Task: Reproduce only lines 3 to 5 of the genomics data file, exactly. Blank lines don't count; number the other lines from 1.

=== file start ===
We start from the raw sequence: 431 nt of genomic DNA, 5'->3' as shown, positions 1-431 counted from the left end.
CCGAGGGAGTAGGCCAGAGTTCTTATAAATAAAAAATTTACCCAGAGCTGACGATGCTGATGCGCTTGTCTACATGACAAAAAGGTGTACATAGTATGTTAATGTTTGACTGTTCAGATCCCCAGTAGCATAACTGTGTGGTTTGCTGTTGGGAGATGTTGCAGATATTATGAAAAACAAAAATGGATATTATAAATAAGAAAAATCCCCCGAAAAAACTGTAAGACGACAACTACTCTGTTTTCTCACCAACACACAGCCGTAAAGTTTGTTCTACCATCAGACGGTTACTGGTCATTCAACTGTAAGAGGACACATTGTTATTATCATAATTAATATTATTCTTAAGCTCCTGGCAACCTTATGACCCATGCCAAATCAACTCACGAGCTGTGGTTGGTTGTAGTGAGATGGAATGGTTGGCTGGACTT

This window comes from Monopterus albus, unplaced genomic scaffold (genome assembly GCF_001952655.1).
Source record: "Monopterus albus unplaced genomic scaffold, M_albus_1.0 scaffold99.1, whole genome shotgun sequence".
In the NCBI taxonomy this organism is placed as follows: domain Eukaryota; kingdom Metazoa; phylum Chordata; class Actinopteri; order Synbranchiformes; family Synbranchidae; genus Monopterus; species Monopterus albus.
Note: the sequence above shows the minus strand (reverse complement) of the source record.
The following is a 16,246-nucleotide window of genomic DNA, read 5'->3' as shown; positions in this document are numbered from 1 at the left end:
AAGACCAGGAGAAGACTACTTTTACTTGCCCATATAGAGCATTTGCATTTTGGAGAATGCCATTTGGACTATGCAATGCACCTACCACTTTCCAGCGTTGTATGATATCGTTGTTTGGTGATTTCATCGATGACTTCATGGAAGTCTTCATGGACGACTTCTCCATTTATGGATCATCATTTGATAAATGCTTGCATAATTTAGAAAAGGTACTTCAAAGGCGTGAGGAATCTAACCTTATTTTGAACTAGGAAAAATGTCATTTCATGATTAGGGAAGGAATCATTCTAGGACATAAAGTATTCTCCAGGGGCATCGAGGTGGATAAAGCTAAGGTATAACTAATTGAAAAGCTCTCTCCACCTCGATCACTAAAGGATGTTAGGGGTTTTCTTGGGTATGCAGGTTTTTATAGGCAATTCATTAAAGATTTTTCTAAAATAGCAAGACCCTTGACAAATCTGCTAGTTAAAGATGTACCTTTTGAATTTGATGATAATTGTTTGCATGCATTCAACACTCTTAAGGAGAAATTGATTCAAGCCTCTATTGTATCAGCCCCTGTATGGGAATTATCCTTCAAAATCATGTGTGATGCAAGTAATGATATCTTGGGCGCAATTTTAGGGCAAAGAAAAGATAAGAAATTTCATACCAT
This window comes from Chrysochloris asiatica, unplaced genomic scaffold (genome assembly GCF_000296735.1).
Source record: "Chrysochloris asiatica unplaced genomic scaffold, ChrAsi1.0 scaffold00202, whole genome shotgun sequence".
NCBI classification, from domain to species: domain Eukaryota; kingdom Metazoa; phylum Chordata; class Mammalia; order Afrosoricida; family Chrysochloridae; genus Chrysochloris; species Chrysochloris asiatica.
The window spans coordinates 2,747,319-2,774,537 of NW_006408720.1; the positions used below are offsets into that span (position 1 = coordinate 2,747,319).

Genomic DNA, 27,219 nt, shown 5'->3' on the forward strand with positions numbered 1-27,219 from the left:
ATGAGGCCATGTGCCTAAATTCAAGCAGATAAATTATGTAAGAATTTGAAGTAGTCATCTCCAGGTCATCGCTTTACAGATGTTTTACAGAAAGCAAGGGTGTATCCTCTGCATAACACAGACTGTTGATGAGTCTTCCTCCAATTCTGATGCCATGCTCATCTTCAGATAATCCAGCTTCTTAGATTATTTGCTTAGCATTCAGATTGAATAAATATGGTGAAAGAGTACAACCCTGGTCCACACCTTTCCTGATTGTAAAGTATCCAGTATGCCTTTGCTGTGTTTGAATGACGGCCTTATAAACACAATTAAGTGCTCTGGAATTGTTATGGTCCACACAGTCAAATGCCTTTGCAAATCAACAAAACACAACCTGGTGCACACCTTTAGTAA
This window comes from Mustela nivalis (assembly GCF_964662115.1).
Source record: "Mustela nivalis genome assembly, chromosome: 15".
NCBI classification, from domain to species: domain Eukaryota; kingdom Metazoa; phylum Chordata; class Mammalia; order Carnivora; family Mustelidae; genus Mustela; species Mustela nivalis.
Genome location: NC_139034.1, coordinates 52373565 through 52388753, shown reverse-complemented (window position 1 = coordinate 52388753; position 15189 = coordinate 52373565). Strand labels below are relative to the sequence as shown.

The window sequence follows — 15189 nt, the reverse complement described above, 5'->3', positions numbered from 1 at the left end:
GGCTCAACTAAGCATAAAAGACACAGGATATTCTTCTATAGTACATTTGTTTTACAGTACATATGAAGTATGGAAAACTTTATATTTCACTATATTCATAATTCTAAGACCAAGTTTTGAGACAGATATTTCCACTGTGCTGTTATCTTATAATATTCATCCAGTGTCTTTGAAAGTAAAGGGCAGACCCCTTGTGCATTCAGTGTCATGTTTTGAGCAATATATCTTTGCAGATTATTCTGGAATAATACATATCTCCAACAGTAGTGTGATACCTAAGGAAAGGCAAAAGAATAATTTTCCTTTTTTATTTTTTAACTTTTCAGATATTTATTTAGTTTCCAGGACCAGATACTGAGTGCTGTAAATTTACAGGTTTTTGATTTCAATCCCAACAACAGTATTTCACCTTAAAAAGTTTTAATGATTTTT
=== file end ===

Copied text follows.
This window comes from Monopterus albus, unplaced genomic scaffold (genome assembly GCF_001952655.1).
Source record: "Monopterus albus unplaced genomic scaffold, M_albus_1.0 scaffold99.1, whole genome shotgun sequence".
In the NCBI taxonomy this organism is placed as follows: domain Eukaryota; kingdom Metazoa; phylum Chordata; class Actinopteri; order Synbranchiformes; family Synbranchidae; genus Monopterus; species Monopterus albus.